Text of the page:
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James Corden is speaking out after being called out for alleged “abusive” restaurant behavior.
In an interview with The New York Times, the Late Late Show host reflected on the drama that stemmed from an Instagram post from restaurateur Keith McNally.
McNally wrote in an Instagram post that he had banned Corden as a customer from the New York restaurant Balthazar, describing the late night host as “a Hugely gifted comedian, but a tiny Cretin of a man. And the most abusive customer to my Balthazar servers since the restaurant opened 25 years ago.”
In the post, he detailed incidents in which Corden was “extremely nasty” to the Balthazar manager and, in another incident, yelled at a server after an omelet order was wrong.
McNally would later reveal in another post that Corden had apologized to him: “All is Forgiven. I strongly believe in second chances.” He continued, “anyone magnanimous enough to apologize to a deadbeat layabout like me (and my staff) doesn’t deserve to be banned from anywhere.”
When speaking about McNally’s posts for the first time publicly, Corden told the Times that he considers the whole brouhaha “silly” and said that he hasn’t “done anything wrong, on any level.”
“I was there. I get it,” he said. “I feel so Zen about the whole thing. Because I think it’s so silly. I just think it’s beneath all of us. It’s beneath you. It’s certainly beneath your publication.”
The Times interview took place at a New York eatery and at one point during the discussion, a customer sent back their eggs after they were not to their liking. Corden quipped, “Happens every day. It’s happening in 55,000 restaurants as we speak. It’s always about eggs.”
“Can you imagine now, if we just blasted her on Twitter? Would that be fair? This is my point. It’s insane,” he added.
Corden later shared that he didn’t read the online conversations about him following the post and is likely to address everything in Monday’s broadcast of The Late Late Show.
“I haven’t really read anything. It’s strange,” he told the Times. “It’s strange when you were there. I think I’m probably going to have to talk about it on Monday’s show. My feeling, often, is, never explain, never complain. But I’ll probably have to talk about it.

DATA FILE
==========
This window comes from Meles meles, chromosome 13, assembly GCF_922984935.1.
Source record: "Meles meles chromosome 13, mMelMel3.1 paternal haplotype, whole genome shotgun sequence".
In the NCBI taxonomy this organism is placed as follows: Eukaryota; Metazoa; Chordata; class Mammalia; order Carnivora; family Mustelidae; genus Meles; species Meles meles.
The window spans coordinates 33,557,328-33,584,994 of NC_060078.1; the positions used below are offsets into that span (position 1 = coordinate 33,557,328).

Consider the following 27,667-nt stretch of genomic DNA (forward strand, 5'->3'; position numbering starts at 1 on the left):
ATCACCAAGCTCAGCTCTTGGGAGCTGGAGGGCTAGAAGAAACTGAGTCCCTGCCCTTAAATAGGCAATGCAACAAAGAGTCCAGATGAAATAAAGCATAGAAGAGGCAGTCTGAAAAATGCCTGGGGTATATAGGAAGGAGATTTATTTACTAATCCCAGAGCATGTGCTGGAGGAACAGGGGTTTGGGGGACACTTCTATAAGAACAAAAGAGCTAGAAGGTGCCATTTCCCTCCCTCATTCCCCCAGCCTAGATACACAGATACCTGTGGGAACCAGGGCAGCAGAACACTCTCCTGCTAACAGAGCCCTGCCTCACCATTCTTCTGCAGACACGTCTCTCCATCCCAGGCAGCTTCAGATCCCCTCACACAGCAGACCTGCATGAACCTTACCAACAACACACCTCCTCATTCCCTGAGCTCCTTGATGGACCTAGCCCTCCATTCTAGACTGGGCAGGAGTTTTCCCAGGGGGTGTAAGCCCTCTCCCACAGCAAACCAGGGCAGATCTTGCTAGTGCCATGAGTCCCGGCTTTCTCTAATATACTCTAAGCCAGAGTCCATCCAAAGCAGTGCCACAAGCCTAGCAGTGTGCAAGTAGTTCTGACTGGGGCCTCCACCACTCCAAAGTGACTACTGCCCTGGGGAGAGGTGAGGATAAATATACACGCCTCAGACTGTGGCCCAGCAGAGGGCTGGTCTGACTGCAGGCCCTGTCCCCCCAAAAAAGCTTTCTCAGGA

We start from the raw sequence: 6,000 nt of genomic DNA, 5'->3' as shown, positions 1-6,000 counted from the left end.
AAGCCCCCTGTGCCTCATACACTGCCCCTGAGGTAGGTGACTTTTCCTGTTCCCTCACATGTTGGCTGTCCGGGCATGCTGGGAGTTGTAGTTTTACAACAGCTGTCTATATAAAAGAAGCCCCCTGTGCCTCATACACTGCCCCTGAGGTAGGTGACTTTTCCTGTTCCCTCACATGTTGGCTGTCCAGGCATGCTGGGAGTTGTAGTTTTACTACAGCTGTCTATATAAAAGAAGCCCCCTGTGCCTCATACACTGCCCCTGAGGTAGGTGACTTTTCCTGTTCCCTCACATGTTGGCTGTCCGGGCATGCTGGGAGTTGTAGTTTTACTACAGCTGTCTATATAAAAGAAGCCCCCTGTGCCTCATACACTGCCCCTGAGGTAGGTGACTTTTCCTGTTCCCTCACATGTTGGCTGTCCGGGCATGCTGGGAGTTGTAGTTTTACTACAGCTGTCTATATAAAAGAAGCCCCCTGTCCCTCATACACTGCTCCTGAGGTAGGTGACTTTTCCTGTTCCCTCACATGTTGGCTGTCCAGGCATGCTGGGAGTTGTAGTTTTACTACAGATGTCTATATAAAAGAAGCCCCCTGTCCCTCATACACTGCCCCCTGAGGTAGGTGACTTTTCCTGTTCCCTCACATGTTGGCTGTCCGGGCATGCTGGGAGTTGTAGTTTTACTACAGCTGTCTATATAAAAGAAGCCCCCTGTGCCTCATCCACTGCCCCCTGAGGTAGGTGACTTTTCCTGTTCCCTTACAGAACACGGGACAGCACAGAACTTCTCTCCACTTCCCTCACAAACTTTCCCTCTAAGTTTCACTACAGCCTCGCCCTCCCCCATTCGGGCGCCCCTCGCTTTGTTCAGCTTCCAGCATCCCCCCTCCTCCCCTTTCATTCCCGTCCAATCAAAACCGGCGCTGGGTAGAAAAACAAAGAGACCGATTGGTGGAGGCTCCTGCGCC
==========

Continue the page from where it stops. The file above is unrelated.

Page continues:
“Should we not all be a little grown-up about this?” he continued. “I promise you, ask around this restaurant. They don’t know about this. Maybe 15 percent of people. I’ve been here, been walking around New York, not one person’s come up to me. We’re dealing in two worlds here.”
He also argued that if he “lived on Twitter” then “Hillary Clinton is the president of the United States and Jeremy Corbyn won by a landslide.”
He also compared the critical social media posts about him to a school principal offering help to classroom bullies. “The principal makes the decision to stand up and say, ‘I’d like all of those bullies to come up onto the stage and say, into the microphone, what they’ve just been saying in the hallway over there,'” he said.
McNally took to Instagram to respond to comments Corden made to the Times, stating that though he has “no wish to kick a man when he’s down. Especially one who’s worth $100 Million” he had issue with Corden stating that he hadn’t done “anything wrong.” McNally said, “Was he joking? Or was he denying being abusive to my servers? Whatever Corden meant, his implication was clear: he didn’t do it.
“Although I didn’t witness the incident, lots of my restaurant’s floor staff did. They had nothing to gain by lying. Corden did,” he continued. “I wish James Corden would live up to his Almighty initials and come clean. If the supremely talented actor wants to retrieve the respect he had from all his fans (all 4 of them) before this incident, then he should at least admit he did wrong. If he goes one step further and apologizes to the 2 servers he insulted, I’ll let him eat for free at Balthazar for the next 10 years.”
Oct. 21, 10:25 a.m. PT Updated with Keith McNally’s Instagram post.
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